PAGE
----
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You see the garbage pickers on the main highway of Cairo that runs from the airport to the pyramids. They lumber through honking car traffic on donkey carts. Each driver sits high on massive sacks of the city's refuse. Often a young boy or two is seated at his feet, or, in predawn hours, curled asleep atop the trash.
Not until the past year did government leaders get serious about turning garbage collecting over to professionals, most likely a European multinational group. For generations Cairo's poor have served as the city's garbage collectors. Today 50,000 city dwellers do the work. Ninety percent of them are Christians.
They live in about five areas of the city specially designated for the trade, in houses-usually tin huts with bamboo roofs-called zaraayib (pigsties).
By night men collect garbage and return to their homes, where women and children sort it by day. Courtyards overflow with the city's refuse. Cows, goats, and pigs are integral to the system. They feast on organic waste in doorways and street corners of garbage areas, then later show up at a nearby butcher. Plastic, metal, paper, and cardboard waste is culled by hand, recycled, or burned.
The business is an invention of necessity. Cairo's population, now roughly 16 million, has over the last 30 years trebled in size. Most of the city has never had proper waste management. At the same time, successive waves of migrants, mostly tenant farmers from Upper Egypt, find itinerant garbage collection suits them because they are adept at its earthy elements, at managing animals, and because they need work. Christians, in particular, find themselves relegated to menial labor in a country that is 90 percent Muslim.
The poverty of the Middle East, and particularly its largest cities like Cairo, is an overlooked ingredient feeding Islamic-led terrorism. Sept. 11 hijacker Mohammad Atta grew up in one of these Cairo slums, where Muslim extremists have learned to capitalize on Cairo's poverty. Imams pay villagers to learn portions of the Koran by memory, one Egyptian pound per verse, students told WORLD. "To be very poor is to have no decisions," says Emad Beshay of Stephen's Children, a group working in the garbage areas. "You can be easily led."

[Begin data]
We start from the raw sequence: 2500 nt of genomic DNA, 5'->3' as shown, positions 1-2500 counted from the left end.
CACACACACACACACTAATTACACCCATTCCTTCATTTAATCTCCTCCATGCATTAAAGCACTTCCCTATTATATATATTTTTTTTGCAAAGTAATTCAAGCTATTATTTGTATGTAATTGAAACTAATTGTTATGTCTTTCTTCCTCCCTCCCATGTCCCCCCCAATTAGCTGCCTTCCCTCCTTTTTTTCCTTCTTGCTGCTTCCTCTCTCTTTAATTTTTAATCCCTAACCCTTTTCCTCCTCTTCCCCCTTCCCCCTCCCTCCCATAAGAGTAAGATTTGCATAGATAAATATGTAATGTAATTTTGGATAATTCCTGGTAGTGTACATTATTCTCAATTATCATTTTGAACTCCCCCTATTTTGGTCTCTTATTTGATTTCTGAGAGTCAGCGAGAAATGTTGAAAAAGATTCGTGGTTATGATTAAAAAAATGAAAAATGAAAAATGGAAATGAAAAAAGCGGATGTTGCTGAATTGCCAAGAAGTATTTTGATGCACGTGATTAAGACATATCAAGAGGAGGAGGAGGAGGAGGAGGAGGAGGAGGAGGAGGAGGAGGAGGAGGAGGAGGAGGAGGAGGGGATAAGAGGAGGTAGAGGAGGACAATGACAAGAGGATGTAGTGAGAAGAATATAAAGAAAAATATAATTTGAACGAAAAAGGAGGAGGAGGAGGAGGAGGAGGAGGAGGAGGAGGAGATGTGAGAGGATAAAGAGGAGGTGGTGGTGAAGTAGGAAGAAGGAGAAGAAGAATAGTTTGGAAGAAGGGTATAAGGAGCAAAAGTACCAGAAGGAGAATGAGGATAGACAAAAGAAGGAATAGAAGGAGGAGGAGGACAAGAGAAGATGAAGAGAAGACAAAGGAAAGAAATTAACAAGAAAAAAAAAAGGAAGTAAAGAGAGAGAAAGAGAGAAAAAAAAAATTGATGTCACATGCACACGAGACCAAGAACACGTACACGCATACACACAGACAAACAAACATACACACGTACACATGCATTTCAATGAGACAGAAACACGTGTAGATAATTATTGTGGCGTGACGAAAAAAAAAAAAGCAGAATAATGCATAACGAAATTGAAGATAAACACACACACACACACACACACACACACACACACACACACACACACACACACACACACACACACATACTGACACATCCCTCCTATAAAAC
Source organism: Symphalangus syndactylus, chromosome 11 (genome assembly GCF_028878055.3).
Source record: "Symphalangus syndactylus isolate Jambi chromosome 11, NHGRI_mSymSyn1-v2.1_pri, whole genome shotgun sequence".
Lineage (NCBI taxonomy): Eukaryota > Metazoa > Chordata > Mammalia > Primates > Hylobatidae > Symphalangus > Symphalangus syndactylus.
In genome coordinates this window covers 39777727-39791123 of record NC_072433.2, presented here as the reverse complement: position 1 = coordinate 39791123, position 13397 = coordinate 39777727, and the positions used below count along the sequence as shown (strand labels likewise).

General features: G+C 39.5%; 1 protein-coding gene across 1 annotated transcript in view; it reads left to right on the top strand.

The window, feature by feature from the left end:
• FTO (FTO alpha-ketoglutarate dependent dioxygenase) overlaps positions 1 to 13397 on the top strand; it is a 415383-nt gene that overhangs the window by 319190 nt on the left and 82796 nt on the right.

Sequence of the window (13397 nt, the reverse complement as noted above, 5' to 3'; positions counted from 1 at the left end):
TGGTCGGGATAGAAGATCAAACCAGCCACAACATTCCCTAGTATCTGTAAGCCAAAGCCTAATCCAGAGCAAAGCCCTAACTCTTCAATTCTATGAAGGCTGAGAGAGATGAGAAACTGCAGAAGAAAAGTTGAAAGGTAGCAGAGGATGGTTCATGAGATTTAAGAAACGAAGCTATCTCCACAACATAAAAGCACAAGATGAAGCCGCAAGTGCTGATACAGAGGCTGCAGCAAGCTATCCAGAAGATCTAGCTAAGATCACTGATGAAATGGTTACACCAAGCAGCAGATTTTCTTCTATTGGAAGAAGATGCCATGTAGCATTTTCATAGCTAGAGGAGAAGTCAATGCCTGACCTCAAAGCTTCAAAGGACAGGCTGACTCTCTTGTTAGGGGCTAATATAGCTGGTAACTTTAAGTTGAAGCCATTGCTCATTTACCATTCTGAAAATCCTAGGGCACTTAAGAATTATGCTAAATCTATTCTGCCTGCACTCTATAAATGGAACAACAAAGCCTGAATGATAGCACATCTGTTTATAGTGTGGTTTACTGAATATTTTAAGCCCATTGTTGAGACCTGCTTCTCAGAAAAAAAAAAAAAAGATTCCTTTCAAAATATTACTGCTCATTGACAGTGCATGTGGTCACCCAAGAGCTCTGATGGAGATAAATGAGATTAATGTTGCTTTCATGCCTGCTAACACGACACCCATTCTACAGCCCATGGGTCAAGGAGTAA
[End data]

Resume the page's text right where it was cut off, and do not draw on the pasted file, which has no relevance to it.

Garbage collectors are by no means getting ahead. They receive about two Egyptian pounds (25 cents) per month per customer. They are forced to live in the worst parts of town. Mukattam, the city's largest garbage-collection area, hugs the foot of a chalky cliff that is a historic area for persecuted Christians. Cave churches were carved out long ago here, and tombs have existed inside the mountain since before the birth of Christ.
In 1969 the government set aside land at the foot of the cliffs for garbage collection and sorting. One thousand tons of garbage enters Mukattam every day, about one-eighth of the city's output. Its roads are packed-mulch pavement wide enough for two packed camels only, as the old laws decreed. Open doorways reveal toddlers sorting empty soda bottles from a mound of trash. Goats graze in a courtyard of slushy muck beneath just-laundered undershirts. Worn-out donkeys idle at hitching posts.
As its population has grown to 20,000, Mukattam has become a byword to the rest of Cairo. Mosques complain about their proximity to its pigs. The city condemned a profitable large-scale composting operation because it could be seen from new high-rises. Developers complain about its stench. The government neglects services to the community, including education, medical care, and utilities.
All the downsides spell opportunity for faith-based charities. Churches and nonprofit organizations have set up micro-enterprise projects. These give unschooled children skills and employment other than garbage picking. They turn out shoes, rugs, handicrafts, and clothing, sometimes using recycled garbage materials. Coptic and Catholic churches, along with private organizations, are running the only kindergartens in Mukattam.
On a sunny morning in January, children arrived at one such school looking fresh-scrubbed and neatly dressed despite traipsing trashy streets to get there. The students, ages 3-5, sit in straight rows to learn the alphabet and numbers by recitation. For most of them, the greatest challenges are sitting in a chair (they have no furniture at home) and caring for a notebook when everything around them is disposable.
In one classroom, 30 4-year-olds are learning to recite Psalm 23. In another they sing ABCs in English. Each classroom is learning to say, "I can do all things through Christ who strengthens me," in Arabic and English.
The school is the first to open in Mukattam under Stephen's Children, a Cairo nonprofit group with offices also in the United States and Canada. Stephen's Children has opened 30 kindergartens in poor areas of Cairo, with plans to open five per year.